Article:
Telephone scam: say ‘yes’ and you’re gone

Telephone scam: say ‘yes’ and you’re gone

CANBERRANS are being warned of a new telephone scam currently sweeping the US and is set to hit Australia.

People are urged to hang up if their phone rings and someone asks: “Can you hear me?” as their answer to this simple question from an unknown caller could make them a victim of a scam, says call-blocking device manufacturer CPR Call Blocker.

The company says the scammer recording of a resident simply saying “yes” can be edited to make it sound like the person has authorised a major purchase.

“It’s effectively a verbal contract, just like clicking ‘I agree’ on a computer,” says spokesman Kris Hicks. “It’s called a voice signature and is used legitimately by companies to show that you’ve agreed to some sort of a change, usually an upgrade in some sort of plan.”

He says the company says it has seen this scam rise in frequency in the US and says it’s just a matter of time before fraudsters start using it in Australia.

“In one variation of the scam documented in the US, the criminals may pretend to be from a holiday or home security company and will later bill you for products or services you never asked for,” says Hicks. “If you try to deny the charges, the scammers will play back your verbal confirmation ‘yes’ and threaten to take legal action if you don’t pay.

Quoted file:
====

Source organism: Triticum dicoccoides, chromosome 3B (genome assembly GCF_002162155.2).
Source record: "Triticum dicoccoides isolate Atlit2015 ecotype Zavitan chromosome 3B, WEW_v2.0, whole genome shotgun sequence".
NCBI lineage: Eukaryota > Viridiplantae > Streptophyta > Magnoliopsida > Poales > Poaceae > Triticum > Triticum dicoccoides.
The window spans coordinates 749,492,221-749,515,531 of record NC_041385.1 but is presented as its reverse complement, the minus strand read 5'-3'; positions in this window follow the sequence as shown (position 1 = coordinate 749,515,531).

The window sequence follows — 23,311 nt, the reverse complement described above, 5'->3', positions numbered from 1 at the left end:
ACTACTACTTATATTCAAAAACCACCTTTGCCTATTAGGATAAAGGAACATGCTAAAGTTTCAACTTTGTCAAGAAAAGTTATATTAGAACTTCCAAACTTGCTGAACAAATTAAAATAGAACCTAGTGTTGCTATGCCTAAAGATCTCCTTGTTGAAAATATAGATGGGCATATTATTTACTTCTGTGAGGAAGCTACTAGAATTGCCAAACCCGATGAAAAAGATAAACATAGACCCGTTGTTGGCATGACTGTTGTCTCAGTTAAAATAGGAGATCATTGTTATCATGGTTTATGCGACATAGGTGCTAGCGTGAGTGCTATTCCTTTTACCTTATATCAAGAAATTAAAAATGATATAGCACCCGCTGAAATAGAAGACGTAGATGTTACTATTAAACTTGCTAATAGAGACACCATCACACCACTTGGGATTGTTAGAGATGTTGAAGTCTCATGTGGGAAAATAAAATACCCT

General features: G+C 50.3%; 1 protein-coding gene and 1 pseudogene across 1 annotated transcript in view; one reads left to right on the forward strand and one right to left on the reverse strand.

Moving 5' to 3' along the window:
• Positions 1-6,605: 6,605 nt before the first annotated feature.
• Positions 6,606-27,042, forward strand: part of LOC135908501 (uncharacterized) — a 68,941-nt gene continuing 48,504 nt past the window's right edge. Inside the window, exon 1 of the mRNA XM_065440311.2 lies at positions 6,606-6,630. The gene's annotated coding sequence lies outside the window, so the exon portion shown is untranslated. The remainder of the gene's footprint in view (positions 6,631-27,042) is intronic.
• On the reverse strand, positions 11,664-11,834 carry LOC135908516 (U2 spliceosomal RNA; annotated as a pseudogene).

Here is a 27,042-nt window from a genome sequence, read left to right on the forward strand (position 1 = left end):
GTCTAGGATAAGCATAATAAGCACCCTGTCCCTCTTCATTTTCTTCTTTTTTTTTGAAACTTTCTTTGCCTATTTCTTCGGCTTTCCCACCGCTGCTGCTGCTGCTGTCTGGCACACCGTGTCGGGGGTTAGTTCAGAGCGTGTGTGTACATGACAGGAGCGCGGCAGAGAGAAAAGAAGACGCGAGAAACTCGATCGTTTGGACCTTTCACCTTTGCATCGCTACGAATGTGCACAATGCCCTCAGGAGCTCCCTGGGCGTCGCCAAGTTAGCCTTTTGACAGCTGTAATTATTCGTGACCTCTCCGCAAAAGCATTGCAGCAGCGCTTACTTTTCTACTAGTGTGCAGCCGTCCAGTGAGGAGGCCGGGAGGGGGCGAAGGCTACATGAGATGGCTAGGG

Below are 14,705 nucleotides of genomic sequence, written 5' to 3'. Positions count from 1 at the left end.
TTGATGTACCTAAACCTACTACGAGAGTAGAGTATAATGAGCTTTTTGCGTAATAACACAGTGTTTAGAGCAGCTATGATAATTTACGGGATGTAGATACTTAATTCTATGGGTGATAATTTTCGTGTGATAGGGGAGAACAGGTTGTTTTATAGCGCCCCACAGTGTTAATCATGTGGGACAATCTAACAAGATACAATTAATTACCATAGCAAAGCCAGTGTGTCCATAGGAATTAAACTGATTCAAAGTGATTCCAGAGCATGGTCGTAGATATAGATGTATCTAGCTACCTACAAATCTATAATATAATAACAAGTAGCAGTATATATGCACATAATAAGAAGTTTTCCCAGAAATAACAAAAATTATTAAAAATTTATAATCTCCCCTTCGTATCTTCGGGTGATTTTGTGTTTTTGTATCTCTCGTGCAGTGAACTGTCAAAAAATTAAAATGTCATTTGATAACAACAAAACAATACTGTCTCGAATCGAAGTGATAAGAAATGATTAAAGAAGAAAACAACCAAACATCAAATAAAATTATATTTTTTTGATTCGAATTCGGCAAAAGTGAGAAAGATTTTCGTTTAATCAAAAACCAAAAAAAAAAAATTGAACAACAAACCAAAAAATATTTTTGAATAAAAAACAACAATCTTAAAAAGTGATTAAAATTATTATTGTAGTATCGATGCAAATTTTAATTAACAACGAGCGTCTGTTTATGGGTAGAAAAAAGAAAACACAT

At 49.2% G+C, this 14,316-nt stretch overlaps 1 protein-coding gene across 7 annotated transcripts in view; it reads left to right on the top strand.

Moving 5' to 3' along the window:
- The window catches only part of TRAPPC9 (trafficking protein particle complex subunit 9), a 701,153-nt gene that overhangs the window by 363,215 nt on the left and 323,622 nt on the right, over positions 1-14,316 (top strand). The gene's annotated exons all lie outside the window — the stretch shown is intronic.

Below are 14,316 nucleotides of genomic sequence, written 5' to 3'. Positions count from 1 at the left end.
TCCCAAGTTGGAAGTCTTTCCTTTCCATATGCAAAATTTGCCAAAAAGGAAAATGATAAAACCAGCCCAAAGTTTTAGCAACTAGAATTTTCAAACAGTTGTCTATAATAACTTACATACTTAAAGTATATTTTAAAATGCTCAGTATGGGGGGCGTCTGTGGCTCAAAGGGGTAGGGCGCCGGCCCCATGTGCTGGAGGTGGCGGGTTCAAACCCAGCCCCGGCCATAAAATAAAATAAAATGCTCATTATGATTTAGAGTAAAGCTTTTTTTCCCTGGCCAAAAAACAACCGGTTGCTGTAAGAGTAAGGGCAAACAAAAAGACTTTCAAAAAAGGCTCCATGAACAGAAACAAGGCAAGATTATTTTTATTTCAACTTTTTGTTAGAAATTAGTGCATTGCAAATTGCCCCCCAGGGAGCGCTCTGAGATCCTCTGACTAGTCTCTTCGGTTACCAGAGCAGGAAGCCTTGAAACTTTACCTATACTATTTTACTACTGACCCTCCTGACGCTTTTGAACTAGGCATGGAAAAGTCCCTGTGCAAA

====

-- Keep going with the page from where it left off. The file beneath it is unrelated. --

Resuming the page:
“In another variation, scammers may use the recording to authorise charges on a stolen credit card or with a utility company by tricking an automated system. The con artists may have already stolen other personal information through a data breach that would allow them to pass the security checks.”

Hicks urges people to simply put the phone down to unsolicited callers who pose that question.

“Victims in the US have received a phone call from a familiar local area code and the other person on the other end of the line introduces themselves and their business. After the introduction, the person asks: ‘Can you hear me?’ if the victim replies with ‘yes’, their response will be recorded for criminals to use,” he says.

“I know that people think it’s impolite to hang up, but it’s a good strategy. If you don’t recognise the number, don’t answer. And if you do pick up, and they instantly start asking: ‘Can you hear me? Are you there?’ as if they are trying to get you to say ‘yes’ to something, don’t say anything and hang up. It’s fishy, don’t fall into the trap.

“In our experience of working across the US and UK, scams quickly spread globally so it is sensible for people in Canberra to be on their guard as we have no doubt that fraudsters operating in Australia will soon start using these tactics.”